Remember Frontier Village? A Show for the Grown-Up South Bay Kid

This clock from Santa's Village in Scott's Valley marked the months of the year for children counting down the days to Christmas. (Photo: Adrienne Blaine)

On Nov. 7, the New Museum Los Gatos (NUMU) hosted over 500 people for the opening of It Takes a Village: A trip back in time to Frontier Village, Santa’s Village, and Lost World. Presenting three lost-but-not-forgotten local theme parks, NUMU’s exhibition was not unlike a theme park on opening day.

Miss Wild West, Chyrle Bacon, shows off some of the trick roping skills she shared as an entertainer at Frontier Village in San Jose between 1978 and 1980.
Miss Wild West, Chyrle Bacon, shows off some of the trick roping skills she shared as an entertainer at Frontier Village in San Jose between 1978 and 1980. (Photo: Adrienne Blaine)

Whether it was learning to lasso with “the one and only” Miss Wild West of Frontier Village, mailing a letter to a perennial Santa’s Village or posing with exotic animal statues from Lost World, children and adults -- but mostly the adults -- were giddy with excitement at NUMU.

If you were a South Bay kid in the 1960s and '70s, you were probably begging your parents to take you to Frontier Village in San Jose, or trying to convince them to stop at Santa’s Village and Lost World on your way to and from the beach.

Today, the most prominent remnant of these parks is probably the sign for Santa’s Village Road on Highway 17, which tends to confuse more than excite. Santa’s Village was more than just a quirky pit stop though; it was a part of the first franchised theme park in history.

After World War II, when McDonald’s was just starting to open franchises and Disneyland captured the imaginations of children and investors, undeveloped property in the South Bay seemed perfect for theme park development.

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Later, investors would trade these unique parks for standardized suburban tract homes. One such development in San Jose bears the name of the park it replaced: Frontier Village.

Just as that park was ready to expand into a new decade (the 1980s), its land was sold to property developers. After nearly 20 years of operation, employees and visitors were not ready to let go. Every year, Frontier Village enthusiasts meet for a picnic to remember the good ol’ days.

Cowboy hats hanging on low hooks for children to wear at NUMU's "It Takes a Village" exhibit. Photo by Adrienne Blaine.
Cowboy hats hanging on low hooks for children to wear at NUMU's "It Takes a Village" exhibit. Photo by Adrienne Blaine. (Photo: Adrienne Blaine)

And although these parks have been missed, their ephemeral perfection preserves them in the memories of many locals -- including those who were born long after they closed.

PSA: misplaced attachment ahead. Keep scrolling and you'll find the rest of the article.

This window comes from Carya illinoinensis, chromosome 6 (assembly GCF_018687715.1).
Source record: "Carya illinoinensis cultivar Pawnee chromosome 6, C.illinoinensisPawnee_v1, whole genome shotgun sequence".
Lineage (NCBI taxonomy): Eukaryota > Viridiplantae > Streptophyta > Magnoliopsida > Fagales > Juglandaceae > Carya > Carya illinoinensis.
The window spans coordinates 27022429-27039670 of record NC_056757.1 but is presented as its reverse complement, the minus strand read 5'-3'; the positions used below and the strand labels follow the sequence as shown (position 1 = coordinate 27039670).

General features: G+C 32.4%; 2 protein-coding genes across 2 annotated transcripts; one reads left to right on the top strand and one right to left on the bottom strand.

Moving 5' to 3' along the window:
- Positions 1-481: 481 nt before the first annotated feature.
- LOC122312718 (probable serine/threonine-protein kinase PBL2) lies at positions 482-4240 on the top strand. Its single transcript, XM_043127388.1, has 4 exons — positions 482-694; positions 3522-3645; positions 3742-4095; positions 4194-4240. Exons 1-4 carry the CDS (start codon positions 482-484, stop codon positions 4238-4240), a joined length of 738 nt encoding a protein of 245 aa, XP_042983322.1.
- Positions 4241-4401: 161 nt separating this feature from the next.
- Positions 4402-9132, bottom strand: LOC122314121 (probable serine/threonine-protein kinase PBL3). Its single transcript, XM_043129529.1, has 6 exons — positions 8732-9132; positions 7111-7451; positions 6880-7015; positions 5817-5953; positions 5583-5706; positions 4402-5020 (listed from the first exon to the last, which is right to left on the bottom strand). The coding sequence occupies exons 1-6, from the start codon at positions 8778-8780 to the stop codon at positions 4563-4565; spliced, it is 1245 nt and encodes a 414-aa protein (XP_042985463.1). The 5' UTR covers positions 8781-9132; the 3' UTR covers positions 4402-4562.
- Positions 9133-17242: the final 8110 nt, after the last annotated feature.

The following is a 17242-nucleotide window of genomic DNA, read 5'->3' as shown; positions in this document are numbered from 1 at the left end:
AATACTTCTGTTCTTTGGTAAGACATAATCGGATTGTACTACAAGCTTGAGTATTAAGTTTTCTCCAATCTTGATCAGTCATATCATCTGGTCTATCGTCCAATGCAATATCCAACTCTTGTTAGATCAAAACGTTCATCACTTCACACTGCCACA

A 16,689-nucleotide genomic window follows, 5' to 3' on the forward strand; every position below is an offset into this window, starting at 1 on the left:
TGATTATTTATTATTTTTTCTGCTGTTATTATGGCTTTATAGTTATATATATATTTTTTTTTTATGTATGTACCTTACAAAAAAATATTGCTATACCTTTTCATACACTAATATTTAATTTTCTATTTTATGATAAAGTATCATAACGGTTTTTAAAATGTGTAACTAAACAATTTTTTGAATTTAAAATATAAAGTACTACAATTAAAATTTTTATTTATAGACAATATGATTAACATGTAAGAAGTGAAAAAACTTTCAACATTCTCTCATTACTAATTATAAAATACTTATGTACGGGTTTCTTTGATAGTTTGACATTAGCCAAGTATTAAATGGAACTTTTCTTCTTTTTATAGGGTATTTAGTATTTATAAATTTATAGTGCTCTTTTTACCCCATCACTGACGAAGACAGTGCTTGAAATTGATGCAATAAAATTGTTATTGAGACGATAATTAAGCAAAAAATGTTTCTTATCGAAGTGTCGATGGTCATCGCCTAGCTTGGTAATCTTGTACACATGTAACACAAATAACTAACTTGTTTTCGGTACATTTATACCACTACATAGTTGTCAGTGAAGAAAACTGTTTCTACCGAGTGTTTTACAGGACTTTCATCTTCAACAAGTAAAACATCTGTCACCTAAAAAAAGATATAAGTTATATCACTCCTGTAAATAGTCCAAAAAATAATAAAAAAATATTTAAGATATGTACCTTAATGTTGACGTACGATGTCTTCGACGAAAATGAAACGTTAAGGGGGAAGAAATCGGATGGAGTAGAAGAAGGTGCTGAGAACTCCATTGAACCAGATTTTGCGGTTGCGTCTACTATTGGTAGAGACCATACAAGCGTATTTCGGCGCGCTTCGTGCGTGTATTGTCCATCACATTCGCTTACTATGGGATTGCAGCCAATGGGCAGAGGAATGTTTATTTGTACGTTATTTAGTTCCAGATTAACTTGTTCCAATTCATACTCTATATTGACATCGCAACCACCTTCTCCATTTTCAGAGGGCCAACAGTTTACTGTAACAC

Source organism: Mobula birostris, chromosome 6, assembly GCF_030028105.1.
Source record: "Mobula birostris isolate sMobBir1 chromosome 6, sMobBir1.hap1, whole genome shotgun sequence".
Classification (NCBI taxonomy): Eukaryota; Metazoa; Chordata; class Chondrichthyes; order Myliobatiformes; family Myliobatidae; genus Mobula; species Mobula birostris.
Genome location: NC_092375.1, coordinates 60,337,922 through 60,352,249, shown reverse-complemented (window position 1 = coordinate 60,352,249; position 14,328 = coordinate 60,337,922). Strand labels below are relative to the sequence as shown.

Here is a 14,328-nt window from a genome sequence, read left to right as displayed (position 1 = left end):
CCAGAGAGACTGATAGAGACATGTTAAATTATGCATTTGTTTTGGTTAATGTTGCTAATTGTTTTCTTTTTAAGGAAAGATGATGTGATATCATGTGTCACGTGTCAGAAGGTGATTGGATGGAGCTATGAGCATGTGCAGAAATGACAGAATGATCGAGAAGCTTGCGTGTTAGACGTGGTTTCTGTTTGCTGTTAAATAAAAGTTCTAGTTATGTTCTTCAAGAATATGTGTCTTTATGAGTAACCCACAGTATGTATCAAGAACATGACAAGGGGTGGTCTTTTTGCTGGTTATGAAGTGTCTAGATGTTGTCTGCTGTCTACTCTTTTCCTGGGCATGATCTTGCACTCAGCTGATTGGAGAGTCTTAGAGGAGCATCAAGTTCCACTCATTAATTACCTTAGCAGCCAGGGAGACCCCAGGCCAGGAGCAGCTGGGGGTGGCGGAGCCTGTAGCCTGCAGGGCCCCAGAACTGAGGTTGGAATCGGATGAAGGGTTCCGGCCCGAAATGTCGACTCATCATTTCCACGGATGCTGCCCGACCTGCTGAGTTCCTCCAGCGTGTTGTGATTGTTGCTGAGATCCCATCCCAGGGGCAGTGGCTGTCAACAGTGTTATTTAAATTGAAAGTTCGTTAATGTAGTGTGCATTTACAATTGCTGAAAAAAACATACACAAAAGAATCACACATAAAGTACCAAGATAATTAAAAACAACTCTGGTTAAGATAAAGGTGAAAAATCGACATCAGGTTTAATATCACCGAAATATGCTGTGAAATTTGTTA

Nestled between the Santa Cruz Mountains and San Jose, the small town of Los Gatos is the perfect location for an exhibition that unites the three parks’ legacies. NUMU’s History Curator, Amy Long, said, “I’ve been blown away by the response. It’s really become something that I couldn’t have predicted.”

Long knew she was on to something when she saw that the Facebook page for Remembering Frontier Village had over 12,000 fans. Through these online networks she was able to meet collectors and orchestrate the dynamic exhibition at NUMU, which features an antique auto from Frontier Village, the calendar clock from Santa’s Village and a large grizzly bear statue from Lost World, along with eclectic memorabilia and relevant historical documents.

A memory from Frontier Village in San Jose posted in the NUMU 'It Takes a Village' exhibit.
A memory from Frontier Village in San Jose posted in the NUMU 'It Takes a Village' exhibit. (Photo: Adrienne Blaine)

The most impressive part of the exhibition, however, is the wall where visitors can share their memories of these parks. Some remember specific rides: “I could NEVER keep my eyes open when entering the Dutchman’s Mine!” Others focus on the connections made: “If I hadn’t gone to F.V. to interview for a job. I’d never have met my future husband or have the great pleasure of working at such a great place.”

Baby Boomers at the opening expressed a desire to pass along these happy memories to their children and grandchildren. It makes one wonder what Generation X, Y and Z will preserve from their childhoods for future posterity.

As the defining landmarks of the area continue to disappear, what will we leave future generations? Engaging the community with memories of lost parks, NUMU makes us think about our own place in history -- not with doom and gloom, but with a whimsical and wistful peek into a bygone era.

It Takes a Village is on view through April 3, 2016 at New Museum Los Gatos. For more information, visit numulosgatos.org.

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